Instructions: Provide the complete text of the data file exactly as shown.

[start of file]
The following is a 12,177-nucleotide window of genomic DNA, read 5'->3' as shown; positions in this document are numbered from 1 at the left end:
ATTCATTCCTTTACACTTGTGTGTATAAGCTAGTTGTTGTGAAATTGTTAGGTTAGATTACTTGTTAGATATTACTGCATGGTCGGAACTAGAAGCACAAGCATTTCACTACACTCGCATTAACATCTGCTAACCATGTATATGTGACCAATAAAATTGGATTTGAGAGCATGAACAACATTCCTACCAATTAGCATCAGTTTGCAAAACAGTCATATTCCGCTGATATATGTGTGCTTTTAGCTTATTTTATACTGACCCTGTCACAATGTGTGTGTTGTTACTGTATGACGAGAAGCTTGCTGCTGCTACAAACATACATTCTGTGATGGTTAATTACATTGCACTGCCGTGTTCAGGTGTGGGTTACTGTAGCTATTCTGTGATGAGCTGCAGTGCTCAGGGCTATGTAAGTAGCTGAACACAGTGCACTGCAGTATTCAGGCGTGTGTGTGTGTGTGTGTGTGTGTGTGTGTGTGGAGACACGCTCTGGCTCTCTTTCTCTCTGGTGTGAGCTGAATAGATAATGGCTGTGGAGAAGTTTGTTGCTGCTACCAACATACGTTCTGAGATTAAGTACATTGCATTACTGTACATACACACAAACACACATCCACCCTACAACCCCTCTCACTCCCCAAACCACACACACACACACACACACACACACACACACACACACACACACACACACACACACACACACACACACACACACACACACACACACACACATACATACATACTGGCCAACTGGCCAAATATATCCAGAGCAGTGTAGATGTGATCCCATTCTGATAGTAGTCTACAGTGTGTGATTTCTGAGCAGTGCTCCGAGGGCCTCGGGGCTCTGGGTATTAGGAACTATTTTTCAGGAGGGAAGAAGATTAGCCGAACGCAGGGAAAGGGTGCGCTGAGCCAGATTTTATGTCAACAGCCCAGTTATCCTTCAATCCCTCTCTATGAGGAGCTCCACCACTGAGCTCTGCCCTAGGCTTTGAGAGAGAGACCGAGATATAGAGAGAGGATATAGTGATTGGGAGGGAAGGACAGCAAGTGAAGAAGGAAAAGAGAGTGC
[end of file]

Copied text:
The following is a 12,177-nucleotide window of genomic DNA, read 5'->3' as shown; positions in this document are numbered from 1 at the left end:
ATTCATTCCTTTACACTTGTGTGTATAAGCTAGTTGTTGTGAAATTGTTAGGTTAGATTACTTGTTAGATATTACTGCATGGTCGGAACTAGAAGCACAAGCATTTCACTACACTCGCATTAACATCTGCTAACCATGTATATGTGACCAATAAAATTGGATTTGAGAGCATGAACAACATTCCTACCAATTAGCATCAGTTTGCAAAACAGTCATATTCCGCTGATATATGTGTGCTTTTAGCTTATTTTATACTGACCCTGTCACAATGTGTGTGTTGTTACTGTATGACGAGAAGCTTGCTGCTGCTACAAACATACATTCTGTGATGGTTAATTACATTGCACTGCCGTGTTCAGGTGTGGGTTACTGTAGCTATTCTGTGATGAGCTGCAGTGCTCAGGGCTATGTAAGTAGCTGAACACAGTGCACTGCAGTATTCAGGCGTGTGTGTGTGTGTGTGTGTGTGTGTGTGTGTGGAGACACGCTCTGGCTCTCTTTCTCTCTGGTGTGAGCTGAATAGATAATGGCTGTGGAGAAGTTTGTTGCTGCTACCAACATACGTTCTGAGATTAAGTACATTGCATTACTGTACATACACACAAACACACATCCACCCTACAACCCCTCTCACTCCCCAAACCACACACACACACACACACACACACACACACACACACACACACACACACACACACACACACACACACACACACACACACACACACACACACATACATACATACTGGCCAACTGGCCAAATATATCCAGAGCAGTGTAGATGTGATCCCATTCTGATAGTAGTCTACAGTGTGTGATTTCTGAGCAGTGCTCCGAGGGCCTCGGGGCTCTGGGTATTAGGAACTATTTTTCAGGAGGGAAGAAGATTAGCCGAACGCAGGGAAAGGGTGCGCTGAGCCAGATTTTATGTCAACAGCCCAGTTATCCTTCAATCCCTCTCTATGAGGAGCTCCACCACTGAGCTCTGCCCTAGGCTTTGAGAGAGAGACCGAGATATAGAGAGAGGATATAGTGATTGGGAGGGAAGGACAGCAAGTGAAGAAGGAAAAGAGAGTGC